1. It's well worth a read and one need not be a sports fan.

      Delete
  3. Such an interesting book but what happened to his life after coming out of the pack.
    Much like the thugs of Baltimore, Fergerson and Isis you can see the strength numbers give. Then the all or nothing violence for violence, pack mentality.
    Compelling read but not sure I would pick it up.
    I like my violence one beheading at a time, thank you Henry VIII.

    cheers, parsnip

    ReplyDelete
    Replies
    1. Buford has, in fact, been cited by folks who study terrorism as a social phenomenon.

      In answer to your question, as far as I can tell from his later book, he went back to a more or less normal life.

      Delete
  4. That sounds very good. I've seen headlines in the news recently about corruption in the world of football/soccer.

    Love,
    Janie

    ReplyDelete
    Replies
    1. Yeah, not a great week for soccer in the press. I swear I didn't plan my post to coincide but it certainly is a funny coincidence. To me, the funniest thing about the coverage is that while some have questioned the timing and motivation of the prosecutors, no one is the least bit surprised by the charges. Corruption at the highest levels of Fifa has been the worst kept secret in sports for a long time.

      Delete
  5. I'm very interested in this phenomenon, as I lived in England for a while. The violence during team sports always floored me. I mean....come on! It's just a game, guys!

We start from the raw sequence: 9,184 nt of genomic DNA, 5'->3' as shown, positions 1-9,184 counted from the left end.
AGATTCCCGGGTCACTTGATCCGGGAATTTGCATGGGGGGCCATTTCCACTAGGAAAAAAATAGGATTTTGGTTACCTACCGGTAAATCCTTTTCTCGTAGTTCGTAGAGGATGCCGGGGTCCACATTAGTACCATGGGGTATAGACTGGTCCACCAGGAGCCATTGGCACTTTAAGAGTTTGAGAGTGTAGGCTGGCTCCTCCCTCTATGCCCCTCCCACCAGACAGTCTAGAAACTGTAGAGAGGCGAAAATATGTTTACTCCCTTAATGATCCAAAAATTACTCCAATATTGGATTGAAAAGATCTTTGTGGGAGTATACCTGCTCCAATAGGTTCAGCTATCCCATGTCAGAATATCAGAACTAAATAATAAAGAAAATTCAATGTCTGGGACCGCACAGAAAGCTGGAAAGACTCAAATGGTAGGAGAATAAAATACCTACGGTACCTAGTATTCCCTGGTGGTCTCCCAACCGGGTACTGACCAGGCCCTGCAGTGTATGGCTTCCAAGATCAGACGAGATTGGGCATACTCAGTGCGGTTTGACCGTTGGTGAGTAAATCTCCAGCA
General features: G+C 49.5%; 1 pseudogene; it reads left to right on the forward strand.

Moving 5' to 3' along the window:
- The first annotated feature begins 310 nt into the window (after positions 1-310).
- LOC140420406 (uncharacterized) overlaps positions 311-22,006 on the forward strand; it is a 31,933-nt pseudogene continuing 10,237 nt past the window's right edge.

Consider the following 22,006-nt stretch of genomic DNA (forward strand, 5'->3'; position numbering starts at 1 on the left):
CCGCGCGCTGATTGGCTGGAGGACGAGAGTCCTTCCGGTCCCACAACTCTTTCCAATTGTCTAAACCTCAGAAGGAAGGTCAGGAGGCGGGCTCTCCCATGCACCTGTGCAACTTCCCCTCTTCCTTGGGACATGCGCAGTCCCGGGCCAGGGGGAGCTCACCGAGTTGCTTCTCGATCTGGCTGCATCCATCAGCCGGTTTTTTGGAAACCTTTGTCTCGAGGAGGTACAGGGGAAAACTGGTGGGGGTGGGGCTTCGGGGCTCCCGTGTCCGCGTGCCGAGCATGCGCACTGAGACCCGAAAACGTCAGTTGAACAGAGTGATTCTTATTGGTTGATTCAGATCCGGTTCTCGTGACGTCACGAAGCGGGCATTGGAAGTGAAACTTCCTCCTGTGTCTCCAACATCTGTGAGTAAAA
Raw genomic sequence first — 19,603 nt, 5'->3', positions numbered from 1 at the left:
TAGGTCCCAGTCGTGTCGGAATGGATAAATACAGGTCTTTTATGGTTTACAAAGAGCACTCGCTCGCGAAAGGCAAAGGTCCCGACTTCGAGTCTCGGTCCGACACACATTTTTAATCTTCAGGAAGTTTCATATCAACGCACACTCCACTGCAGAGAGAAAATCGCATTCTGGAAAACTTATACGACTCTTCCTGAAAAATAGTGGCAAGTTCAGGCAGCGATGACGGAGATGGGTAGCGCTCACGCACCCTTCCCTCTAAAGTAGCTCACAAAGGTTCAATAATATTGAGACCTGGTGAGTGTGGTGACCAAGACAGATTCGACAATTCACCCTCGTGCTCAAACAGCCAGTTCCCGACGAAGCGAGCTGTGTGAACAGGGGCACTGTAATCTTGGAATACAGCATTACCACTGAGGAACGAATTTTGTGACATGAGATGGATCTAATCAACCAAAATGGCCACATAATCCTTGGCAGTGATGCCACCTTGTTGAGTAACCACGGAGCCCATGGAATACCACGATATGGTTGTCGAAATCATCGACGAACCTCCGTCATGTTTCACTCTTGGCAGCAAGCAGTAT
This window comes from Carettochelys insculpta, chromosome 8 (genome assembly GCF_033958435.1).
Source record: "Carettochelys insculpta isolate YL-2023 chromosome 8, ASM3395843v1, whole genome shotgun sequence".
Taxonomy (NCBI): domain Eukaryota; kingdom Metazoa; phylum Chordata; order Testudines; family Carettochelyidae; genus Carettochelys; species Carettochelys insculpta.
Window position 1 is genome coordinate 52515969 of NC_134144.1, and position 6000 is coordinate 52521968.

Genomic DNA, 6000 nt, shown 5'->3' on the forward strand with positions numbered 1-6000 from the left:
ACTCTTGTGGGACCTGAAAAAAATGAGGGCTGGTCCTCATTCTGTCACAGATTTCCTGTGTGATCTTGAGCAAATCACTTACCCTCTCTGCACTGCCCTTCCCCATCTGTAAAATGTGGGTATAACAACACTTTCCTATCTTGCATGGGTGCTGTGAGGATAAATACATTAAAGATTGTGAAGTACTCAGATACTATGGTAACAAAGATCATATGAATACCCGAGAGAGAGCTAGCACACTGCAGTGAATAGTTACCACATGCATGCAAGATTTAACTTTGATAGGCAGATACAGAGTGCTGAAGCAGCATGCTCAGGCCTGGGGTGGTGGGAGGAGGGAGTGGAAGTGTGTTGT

ReplyDelete
    Replies
    1. That's part of what's interesting. The hooligans identity themselves as "supporters" but the matches are just the staging ground. The violence itself is the real draw.

      Delete
  6. I'm with Megan. I just don't get the violence at soccer matches. I guess from your answer to her is that it was more of an excuse for the hooligans to behave badly. As messed up as American professional sports can be, at least they don't end in riots. It sounds like a very interesting book.

    ReplyDelete
    Replies
    1. Oh, but sometimes they do! Police in cities around the country are on standby when the local team is in a championship game. Win or lose, riots are possible.

      Delete
  7. That does sound like an interesting if unsettling read.

    ReplyDelete
    Replies
    1. It definitely leaves a lasting impression.

      Delete
  8. Yikes - that book would be unpleasant for me to read, I think. He sure is dedicated to his craft, this Buford guy!

    ReplyDelete
    Replies
    1. There are definitely some uncomfortable moments but actually not as many as I expected. I am squirming more over my current read.

      Delete
  9. Yikes, what a frightening prospect to go undercover into that. I'll have to take a look a Heat, that sounds intriguing.
    Thugs! ;)

    ReplyDelete
    Replies
    1. To clarify, he wasn't undercover. The hooligans all knew he was a journalist. Gaining their reluctant trust is an important part of the story.

      Yes, you should read Heat. I think you'd enjoy it.

      Delete